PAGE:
That's a start! The best thing to do before supplementing is to keep a food "diary" of whatever you eat--everything that you eat--for about a week or so. There's no need to edit your food choices, as the goal is to actually see in writing what it is that forms your diet. That makes it much easier to figure out what you need to add to improve your health.
pepper
hey chacha, i have some calc phos 6X that i give to little when he wakes up with growing pains in his legs but i know that i originally bought it for myself. i can't remember what for now though, was it when i felt sick or for something baby related? and i have some euphrasia officionalis 30 ch too, what was that for? thanks chica, i have to start writing these things on the label!!
chachaheels
I think the calc phos for you could have been for about a million things--dentition is a big thing, with calc phos, and so is bone pains and tiredness. It's probably a good "constitutional remedy" for you, in a more diluted potency--many to just help you finish getting over another illness? Morning sickness? I think it may have been in response to a request for something to help with morning sickness.

The Euphrasia in potency must have been prescribed for a flu. But's also a good remedy for your eyes, as well.

Labels are a bit too small for writing things--the remedies are all used to for all kinds of ailments, depending on whatever specific symptoms you produce in that state. I will see if I can't find a good, handy booklet with first aid info for you and send it along so you can keep it with your remedies and find out whatever you need to know when you need it.
pepper
thank you chica bella!
i think you're right, calc phos for morning sickness and the other was from when i got so sick. i've been using the calc phos for little's leg aches and i'll save the other for whenever we might need it again (hopefully never!!), can i give it to the baby if he or she gets sick? or should i just take it myself and nurse?

hey, does anyone know what irritated tastebuds are cause by? both little and i have a sore, swollen red taste bud right now, since we both have it i wondered... we aren't taking the same supplements aside from a probiotic powder and we don't eat a lot of citrus. i can't imagine what it's from.
raisingirl
*blows dust off*

Bump?
kiss_the_fiddler
Oh, great thread! Where in the heck has it been all this time? Thanks for the bump.

fiddler
raisingirl
You're welcome!

Signed,

Queen of Bumpland wink.gif
pepper
8 more deaths due to Gardasil vaccine.
chachaheels
Thank you Pepper, for posting that link. I've always heard their "One Less" campaign in my head as a count-off song (as in one less woman alive...ads always tell us more than they think they do). I think a lot of homeopaths are bracing for the insidious and latent disease/death toll on that particular vaccine, and it's a tragedy that the religious right have jumped in to block the vaccine on their bogus grounds because it makes anyone who is out to warn women of its dangers look like they're in league with the religious ignorami. By association, the argument falls unheard, when health is at stake on a mass scale.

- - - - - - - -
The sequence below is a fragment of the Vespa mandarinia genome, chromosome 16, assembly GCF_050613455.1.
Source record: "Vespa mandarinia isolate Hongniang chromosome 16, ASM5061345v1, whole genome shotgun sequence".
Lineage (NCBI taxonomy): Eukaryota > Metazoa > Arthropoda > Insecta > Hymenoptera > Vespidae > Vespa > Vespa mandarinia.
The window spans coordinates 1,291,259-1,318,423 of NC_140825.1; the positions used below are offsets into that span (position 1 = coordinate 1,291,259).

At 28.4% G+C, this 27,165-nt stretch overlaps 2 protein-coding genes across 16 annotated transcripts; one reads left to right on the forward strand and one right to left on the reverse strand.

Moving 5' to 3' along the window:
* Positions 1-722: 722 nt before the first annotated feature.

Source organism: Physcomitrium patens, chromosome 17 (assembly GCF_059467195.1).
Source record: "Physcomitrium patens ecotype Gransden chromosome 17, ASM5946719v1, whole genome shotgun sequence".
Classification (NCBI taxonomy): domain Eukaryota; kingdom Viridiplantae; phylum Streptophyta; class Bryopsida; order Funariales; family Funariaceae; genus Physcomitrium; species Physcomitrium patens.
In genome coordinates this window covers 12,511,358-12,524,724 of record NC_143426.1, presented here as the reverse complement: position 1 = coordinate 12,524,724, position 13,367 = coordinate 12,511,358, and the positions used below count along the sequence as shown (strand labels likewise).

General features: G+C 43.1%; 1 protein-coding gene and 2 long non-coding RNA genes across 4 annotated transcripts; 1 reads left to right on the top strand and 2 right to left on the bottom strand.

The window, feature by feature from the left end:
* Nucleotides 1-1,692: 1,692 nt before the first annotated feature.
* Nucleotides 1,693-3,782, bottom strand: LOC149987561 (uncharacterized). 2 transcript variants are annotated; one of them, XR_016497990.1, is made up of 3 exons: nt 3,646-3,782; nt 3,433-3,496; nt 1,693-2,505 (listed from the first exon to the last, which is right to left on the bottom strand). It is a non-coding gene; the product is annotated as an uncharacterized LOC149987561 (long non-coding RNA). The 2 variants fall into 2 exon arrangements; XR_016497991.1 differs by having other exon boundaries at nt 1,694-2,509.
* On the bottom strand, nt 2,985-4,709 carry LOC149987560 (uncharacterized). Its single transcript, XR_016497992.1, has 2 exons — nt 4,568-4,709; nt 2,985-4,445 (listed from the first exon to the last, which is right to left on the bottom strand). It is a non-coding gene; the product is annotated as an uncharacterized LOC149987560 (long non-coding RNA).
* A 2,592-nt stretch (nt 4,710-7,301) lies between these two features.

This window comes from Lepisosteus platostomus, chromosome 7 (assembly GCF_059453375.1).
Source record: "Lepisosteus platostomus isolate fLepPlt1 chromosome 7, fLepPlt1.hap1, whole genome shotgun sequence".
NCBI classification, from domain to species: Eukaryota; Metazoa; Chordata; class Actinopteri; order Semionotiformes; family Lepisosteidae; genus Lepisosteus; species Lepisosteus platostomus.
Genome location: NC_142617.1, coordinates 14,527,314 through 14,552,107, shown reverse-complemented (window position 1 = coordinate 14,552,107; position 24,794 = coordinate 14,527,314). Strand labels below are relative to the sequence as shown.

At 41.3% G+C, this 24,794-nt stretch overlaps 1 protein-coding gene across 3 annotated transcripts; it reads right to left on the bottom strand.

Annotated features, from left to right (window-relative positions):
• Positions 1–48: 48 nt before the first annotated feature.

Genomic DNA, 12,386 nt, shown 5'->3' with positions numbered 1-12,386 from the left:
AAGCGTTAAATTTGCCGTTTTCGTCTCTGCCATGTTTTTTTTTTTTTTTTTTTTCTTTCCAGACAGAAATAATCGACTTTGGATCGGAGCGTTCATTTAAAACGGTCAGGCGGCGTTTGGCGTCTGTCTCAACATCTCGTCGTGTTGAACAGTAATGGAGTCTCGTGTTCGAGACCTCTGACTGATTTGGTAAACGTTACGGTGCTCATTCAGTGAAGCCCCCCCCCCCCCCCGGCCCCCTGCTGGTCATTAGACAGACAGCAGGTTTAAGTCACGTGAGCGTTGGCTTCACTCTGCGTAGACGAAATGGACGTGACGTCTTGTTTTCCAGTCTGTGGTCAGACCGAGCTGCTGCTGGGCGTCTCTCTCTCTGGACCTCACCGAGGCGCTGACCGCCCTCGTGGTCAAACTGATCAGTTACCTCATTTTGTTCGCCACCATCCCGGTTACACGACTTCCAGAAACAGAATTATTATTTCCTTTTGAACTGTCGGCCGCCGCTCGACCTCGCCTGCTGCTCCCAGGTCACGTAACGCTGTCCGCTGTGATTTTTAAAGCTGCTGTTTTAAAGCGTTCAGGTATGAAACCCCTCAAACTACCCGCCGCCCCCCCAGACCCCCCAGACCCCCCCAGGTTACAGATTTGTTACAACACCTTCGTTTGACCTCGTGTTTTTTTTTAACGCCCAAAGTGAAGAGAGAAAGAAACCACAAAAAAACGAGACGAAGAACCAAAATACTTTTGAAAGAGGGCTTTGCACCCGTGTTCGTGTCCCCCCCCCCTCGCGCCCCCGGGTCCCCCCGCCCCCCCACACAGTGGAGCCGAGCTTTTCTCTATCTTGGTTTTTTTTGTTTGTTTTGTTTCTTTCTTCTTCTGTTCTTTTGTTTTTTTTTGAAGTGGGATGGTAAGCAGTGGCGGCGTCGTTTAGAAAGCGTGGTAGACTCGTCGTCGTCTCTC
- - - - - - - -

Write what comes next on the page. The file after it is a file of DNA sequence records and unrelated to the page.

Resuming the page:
The vaccine's long term effects have never been tested (and never will be, except through use. Which means women will die from it or suffer serious illness from it for years before a law suit forcing the issue is won. Then, and only then, will it be possible to remove it from the "health care" regime).
Jezebel
We wrote something on Evil Slutopia back in January expressing some reservations about Gardasil, and it still gets comments on a regular basis. (In case anyone's interested, it's here 10 Things You Might Not Know About Gardasil and there's also the follow up 10 More Things) A lot of the positive feedback that we got was thanking us for putting some research and information out there and kinda saying that it was perfectly okay to raise questions and feel unsure about whether getting this vaccine was a great idea. We also got a bunch of stories of women whose doctors basically said 'yes of course you should get it, there's no reason not to' and blew off any questions and concerns. It's unfortunate that it seems like you can't have reservations about this without being labeled either a right wing anti-promiscuity nut or a paranoid conspiracy theorist.
pepper
dietary meat the cause of MRSA?

http://www.salon.com/news/feature/2007/11/...html?source=rss
chachaheels
Meat isn't the only source of anti-biotic overuse, not by a long shot; but it's a big source...all animal husbandry that's done with conventional medical care involves anti-biotic overuse and misuse.

Anti-biotics are in everything now, absolutely all kinds of things. Clothing, toys, stationery and office supplies, "wipes", over the counter medications of all kinds; then, on top of everything else, they've been overprescribed particularly where children and older people are concerned, even to the extent where they have been given largely in cases where they would knowingly be ineffective (such as in the treatment of viral illnesses). Keep in mind that these practices have taken place over decades.

Routine consistent over prescription and mis-prescription have been undermining immune system resistance on a global scale for about 70 years now.
MoonDancer